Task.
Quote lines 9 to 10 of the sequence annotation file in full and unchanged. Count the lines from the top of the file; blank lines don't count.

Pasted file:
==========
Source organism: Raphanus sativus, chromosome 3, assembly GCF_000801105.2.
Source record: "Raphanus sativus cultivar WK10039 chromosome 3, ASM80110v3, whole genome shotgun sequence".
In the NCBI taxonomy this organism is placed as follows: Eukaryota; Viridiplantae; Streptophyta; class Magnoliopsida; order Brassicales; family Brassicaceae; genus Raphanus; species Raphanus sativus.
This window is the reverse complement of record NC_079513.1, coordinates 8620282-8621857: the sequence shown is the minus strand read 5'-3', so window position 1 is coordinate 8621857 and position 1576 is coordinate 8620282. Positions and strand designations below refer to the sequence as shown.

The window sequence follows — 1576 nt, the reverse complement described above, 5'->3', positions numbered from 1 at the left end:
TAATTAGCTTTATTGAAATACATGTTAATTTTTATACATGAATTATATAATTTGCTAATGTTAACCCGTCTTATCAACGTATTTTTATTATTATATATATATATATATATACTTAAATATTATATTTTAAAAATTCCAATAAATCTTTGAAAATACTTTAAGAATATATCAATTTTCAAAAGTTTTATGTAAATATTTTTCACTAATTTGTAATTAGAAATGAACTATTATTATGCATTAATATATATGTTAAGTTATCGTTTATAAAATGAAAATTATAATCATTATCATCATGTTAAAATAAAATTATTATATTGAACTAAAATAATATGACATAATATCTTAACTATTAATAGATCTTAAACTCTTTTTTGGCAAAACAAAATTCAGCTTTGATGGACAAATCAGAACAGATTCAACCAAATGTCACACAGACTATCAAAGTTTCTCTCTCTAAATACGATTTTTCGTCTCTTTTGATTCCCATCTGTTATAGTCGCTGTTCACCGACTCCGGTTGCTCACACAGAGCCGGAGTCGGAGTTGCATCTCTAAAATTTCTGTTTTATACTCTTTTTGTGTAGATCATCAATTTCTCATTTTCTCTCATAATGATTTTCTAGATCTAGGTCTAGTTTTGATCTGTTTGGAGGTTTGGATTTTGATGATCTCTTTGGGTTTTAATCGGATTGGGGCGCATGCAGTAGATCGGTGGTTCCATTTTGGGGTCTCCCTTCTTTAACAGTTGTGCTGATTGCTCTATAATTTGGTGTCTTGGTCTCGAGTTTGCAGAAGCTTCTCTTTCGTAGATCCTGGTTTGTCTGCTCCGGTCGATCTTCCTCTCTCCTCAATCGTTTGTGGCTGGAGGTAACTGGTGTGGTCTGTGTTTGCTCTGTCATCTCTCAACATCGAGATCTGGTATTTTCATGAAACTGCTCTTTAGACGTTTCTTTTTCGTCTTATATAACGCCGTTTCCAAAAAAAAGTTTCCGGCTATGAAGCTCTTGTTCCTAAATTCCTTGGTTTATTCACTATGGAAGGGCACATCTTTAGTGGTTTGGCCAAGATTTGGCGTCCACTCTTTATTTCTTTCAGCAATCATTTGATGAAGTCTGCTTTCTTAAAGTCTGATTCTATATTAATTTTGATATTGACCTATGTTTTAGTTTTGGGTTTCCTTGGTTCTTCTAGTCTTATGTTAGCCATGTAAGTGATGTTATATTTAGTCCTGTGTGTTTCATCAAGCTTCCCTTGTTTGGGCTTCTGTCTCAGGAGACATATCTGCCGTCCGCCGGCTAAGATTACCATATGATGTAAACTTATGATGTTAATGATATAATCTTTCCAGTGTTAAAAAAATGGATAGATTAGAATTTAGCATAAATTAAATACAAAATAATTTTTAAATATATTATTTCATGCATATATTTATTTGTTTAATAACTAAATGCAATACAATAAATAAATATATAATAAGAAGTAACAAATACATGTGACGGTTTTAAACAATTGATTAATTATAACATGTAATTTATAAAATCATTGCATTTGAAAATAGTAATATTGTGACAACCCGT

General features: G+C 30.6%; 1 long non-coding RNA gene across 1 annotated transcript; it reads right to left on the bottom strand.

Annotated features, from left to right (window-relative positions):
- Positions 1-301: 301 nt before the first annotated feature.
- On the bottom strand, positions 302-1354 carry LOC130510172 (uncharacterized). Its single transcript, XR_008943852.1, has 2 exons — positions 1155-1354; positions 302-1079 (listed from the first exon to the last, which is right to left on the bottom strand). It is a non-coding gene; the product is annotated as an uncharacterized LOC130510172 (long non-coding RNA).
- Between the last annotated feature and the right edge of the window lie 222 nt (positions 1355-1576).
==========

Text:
- Positions 1-301: 301 nt before the first annotated feature.
- On the bottom strand, positions 302-1354 carry LOC130510172 (uncharacterized). Its single transcript, XR_008943852.1, has 2 exons — positions 1155-1354; positions 302-1079 (listed from the first exon to the last, which is right to left on the bottom strand). It is a non-coding gene; the product is annotated as an uncharacterized LOC130510172 (long non-coding RNA).